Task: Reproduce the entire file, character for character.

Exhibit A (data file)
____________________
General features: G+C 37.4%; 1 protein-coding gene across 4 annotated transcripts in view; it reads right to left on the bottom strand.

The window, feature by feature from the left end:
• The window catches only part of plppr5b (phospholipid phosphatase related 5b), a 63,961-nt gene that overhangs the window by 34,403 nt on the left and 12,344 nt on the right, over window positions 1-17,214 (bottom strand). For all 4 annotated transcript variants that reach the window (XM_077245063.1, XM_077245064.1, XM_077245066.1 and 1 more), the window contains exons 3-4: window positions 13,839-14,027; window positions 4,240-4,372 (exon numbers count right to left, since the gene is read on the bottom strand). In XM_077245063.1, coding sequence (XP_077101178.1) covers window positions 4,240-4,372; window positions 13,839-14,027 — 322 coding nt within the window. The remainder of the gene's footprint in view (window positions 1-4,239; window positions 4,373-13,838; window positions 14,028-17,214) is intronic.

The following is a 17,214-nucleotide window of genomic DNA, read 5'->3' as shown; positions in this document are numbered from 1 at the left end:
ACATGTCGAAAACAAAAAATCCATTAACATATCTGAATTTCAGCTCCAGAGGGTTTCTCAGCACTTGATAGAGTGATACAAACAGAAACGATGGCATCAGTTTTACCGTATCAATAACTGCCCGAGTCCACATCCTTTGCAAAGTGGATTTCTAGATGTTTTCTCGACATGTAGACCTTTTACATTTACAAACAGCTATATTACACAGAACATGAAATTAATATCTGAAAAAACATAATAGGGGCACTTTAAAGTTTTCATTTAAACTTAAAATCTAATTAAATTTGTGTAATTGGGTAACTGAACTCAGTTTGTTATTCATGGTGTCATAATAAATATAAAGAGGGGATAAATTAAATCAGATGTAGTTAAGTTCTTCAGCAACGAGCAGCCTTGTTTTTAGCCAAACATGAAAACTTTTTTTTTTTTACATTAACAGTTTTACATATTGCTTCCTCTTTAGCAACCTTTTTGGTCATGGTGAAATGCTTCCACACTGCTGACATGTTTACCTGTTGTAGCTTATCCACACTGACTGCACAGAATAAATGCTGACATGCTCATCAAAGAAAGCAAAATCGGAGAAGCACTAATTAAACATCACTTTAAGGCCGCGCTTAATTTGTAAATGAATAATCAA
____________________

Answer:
General features: G+C 37.4%; 1 protein-coding gene across 4 annotated transcripts in view; it reads right to left on the bottom strand.

The window, feature by feature from the left end:
• The window catches only part of plppr5b (phospholipid phosphatase related 5b), a 63,961-nt gene that overhangs the window by 34,403 nt on the left and 12,344 nt on the right, over window positions 1-17,214 (bottom strand). For all 4 annotated transcript variants that reach the window (XM_077245063.1, XM_077245064.1, XM_077245066.1 and 1 more), the window contains exons 3-4: window positions 13,839-14,027; window positions 4,240-4,372 (exon numbers count right to left, since the gene is read on the bottom strand). In XM_077245063.1, coding sequence (XP_077101178.1) covers window positions 4,240-4,372; window positions 13,839-14,027 — 322 coding nt within the window. The remainder of the gene's footprint in view (window positions 1-4,239; window positions 4,373-13,838; window positions 14,028-17,214) is intronic.

The following is a 17,214-nucleotide window of genomic DNA, read 5'->3' as shown; positions in this document are numbered from 1 at the left end:
ACATGTCGAAAACAAAAAATCCATTAACATATCTGAATTTCAGCTCCAGAGGGTTTCTCAGCACTTGATAGAGTGATACAAACAGAAACGATGGCATCAGTTTTACCGTATCAATAACTGCCCGAGTCCACATCCTTTGCAAAGTGGATTTCTAGATGTTTTCTCGACATGTAGACCTTTTACATTTACAAACAGCTATATTACACAGAACATGAAATTAATATCTGAAAAAACATAATAGGGGCACTTTAAAGTTTTCATTTAAACTTAAAATCTAATTAAATTTGTGTAATTGGGTAACTGAACTCAGTTTGTTATTCATGGTGTCATAATAAATATAAAGAGGGGATAAATTAAATCAGATGTAGTTAAGTTCTTCAGCAACGAGCAGCCTTGTTTTTAGCCAAACATGAAAACTTTTTTTTTTTTACATTAACAGTTTTACATATTGCTTCCTCTTTAGCAACCTTTTTGGTCATGGTGAAATGCTTCCACACTGCTGACATGTTTACCTGTTGTAGCTTATCCACACTGACTGCACAGAATAAATGCTGACATGCTCATCAAAGAAAGCAAAATCGGAGAAGCACTAATTAAACATCACTTTAAGGCCGCGCTTAATTTGTAAATGAATAATCAA